The two greatest things that all men aim at in any free government are liberty and permanency. We have had liberty enough - too much perhaps in some respects - but at all events, liberty to our hearts content.
Legislative Assembly, February 9, 1865
We have here no traditions and ancient venerable institutions; here, there are no aristocratic elements hallowed by time or bright deeds; here, every man is the first settler of the land, or removed from the settler one or two generations at the furthest; here, we have no architectural monuments calling up old associations; here, we have none of these old popular legends and stories which, in other countries, have exercised a powerful share in the government; here every man is the son of his own works. (Hear, hear.)Thomas D'arcy Mcgee
This is a new land - a land of pretension because it is new; because classes and systems have not had that time to grow here naturally. We have no aristocracy but of virtue and talent, which is the only true aristocracy, and is the old and true meaning of the term. (Hear, hear.)Thomas D'arcy Mcgee
If we are true to Canada, if we do not desire to become part and parcel of these people, we cannot overlook this the greatest revolution of our times. Let us remember this, that when the three cries among our next neighbours are money, taxation, blood, it is time for us to provide for our own security...Thomas D'arcy Mcgee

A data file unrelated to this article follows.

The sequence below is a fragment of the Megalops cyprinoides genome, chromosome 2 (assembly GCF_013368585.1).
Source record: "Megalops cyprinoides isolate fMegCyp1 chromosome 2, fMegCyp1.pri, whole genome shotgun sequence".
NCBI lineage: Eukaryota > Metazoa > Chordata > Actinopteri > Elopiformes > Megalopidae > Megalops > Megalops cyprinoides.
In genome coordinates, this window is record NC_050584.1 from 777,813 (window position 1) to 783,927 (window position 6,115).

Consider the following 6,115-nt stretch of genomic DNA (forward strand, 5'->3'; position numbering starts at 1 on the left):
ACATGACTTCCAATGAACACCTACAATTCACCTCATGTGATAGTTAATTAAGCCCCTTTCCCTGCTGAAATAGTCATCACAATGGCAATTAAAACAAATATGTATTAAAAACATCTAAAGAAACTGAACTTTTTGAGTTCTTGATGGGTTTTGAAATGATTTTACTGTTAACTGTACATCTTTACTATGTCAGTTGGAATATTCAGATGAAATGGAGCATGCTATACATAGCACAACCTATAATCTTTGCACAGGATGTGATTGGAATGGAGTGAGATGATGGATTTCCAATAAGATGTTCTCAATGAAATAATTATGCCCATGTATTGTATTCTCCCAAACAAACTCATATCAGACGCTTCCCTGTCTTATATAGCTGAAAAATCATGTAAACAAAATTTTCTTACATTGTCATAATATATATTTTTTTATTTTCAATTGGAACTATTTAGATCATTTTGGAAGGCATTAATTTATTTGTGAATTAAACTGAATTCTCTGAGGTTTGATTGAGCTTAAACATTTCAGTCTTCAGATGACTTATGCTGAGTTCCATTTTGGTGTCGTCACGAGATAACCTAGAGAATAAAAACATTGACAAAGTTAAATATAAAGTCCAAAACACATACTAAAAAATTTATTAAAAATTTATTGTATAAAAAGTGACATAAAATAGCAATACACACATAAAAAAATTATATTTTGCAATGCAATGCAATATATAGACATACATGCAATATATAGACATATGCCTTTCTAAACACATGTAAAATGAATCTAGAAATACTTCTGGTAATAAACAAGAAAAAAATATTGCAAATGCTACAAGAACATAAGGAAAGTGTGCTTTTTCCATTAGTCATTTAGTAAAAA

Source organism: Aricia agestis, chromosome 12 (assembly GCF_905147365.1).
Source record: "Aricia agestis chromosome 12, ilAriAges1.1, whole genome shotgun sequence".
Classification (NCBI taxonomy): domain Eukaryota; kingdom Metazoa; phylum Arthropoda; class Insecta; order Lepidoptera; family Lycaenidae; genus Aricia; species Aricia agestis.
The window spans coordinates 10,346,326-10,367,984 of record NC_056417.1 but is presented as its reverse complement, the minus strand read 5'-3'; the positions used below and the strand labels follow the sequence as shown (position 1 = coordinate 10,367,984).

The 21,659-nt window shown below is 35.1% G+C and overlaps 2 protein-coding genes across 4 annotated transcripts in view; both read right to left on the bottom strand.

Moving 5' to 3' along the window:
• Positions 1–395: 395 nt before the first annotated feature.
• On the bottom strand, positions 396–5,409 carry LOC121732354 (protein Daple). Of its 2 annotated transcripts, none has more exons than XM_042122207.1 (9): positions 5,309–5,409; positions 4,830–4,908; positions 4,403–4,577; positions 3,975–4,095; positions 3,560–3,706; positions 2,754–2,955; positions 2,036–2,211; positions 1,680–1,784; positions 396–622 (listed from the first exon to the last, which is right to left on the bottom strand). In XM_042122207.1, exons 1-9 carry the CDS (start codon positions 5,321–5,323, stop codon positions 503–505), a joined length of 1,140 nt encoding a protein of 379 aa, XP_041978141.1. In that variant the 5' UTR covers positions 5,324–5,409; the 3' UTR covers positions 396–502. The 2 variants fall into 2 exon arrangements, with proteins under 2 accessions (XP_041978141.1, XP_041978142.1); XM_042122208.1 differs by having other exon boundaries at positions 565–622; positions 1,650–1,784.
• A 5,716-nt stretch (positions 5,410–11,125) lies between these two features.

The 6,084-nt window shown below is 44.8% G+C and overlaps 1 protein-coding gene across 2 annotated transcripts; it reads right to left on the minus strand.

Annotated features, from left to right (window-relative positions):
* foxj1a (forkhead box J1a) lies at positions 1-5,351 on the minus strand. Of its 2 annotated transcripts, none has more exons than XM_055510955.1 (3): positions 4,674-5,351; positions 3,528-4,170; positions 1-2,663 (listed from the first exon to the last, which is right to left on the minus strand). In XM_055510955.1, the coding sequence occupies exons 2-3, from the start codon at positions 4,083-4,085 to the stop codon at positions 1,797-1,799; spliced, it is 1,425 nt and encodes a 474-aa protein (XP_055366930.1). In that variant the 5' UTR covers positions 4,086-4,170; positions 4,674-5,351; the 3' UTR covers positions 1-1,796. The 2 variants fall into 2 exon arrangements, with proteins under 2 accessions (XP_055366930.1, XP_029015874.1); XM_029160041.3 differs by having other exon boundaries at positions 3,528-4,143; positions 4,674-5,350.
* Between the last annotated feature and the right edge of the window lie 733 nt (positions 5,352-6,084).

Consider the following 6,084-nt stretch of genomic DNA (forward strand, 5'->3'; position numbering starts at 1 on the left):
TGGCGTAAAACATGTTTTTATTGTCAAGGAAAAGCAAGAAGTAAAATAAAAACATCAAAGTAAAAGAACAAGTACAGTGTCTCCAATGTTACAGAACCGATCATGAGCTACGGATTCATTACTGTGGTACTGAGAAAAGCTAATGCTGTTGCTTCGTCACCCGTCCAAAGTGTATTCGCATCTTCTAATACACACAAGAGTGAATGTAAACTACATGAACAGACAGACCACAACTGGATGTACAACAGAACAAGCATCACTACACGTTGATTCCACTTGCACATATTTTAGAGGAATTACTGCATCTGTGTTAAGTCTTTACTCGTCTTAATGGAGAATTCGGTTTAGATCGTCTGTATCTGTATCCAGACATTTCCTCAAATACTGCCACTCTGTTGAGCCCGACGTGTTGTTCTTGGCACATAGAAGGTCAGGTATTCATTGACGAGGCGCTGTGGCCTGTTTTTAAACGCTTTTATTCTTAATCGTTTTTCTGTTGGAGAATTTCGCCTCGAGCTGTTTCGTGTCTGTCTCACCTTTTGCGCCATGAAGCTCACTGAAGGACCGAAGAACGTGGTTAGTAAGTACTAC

I will content myself, Mr. Speaker, with those principal motives to union; first, that we are in the rapids and must go on; next that our neighbours will not, on their side, let us rest supinely, even if we could do so from other causes; and thirdly, that by making the united colonies more valuable as an ally to Great Britain, we shall strengthen rather than weaken the imperial connection. (Cheers.)Thomas D'arcy Mcgee
Everything we did was done in form and with propriety, and the result of our proceedings is the document [the Quebec Resolutions] that has been submitted to the imperial government as well as to this house and which we speak of here as a treaty. And that there may be no doubt about our position in regard to that document we say, question it you may, reject it you may, or accept it you may, but alter it you may not. (Hear, hear.)Thomas D'arcy Mcgee
Miracles would cease to be miracles if they were events of everyday occurrence; the very nature of wonders requires that they should be rare; and this is a miraculous and wonderful circumstance, that men at the head of the governments in five separate provinces, and men at the head of the parties opposing them, all agreed at the same time to sink party differences for the good of all, and did not shrink, at the risk of having their motives misunderstood, from associating together for the purpose of bringing about this result. (Cheers.)Thomas D'arcy Mcgee
That is a glorious doctrine to instill into society. (Cheers.)Thomas D'arcy Mcgee
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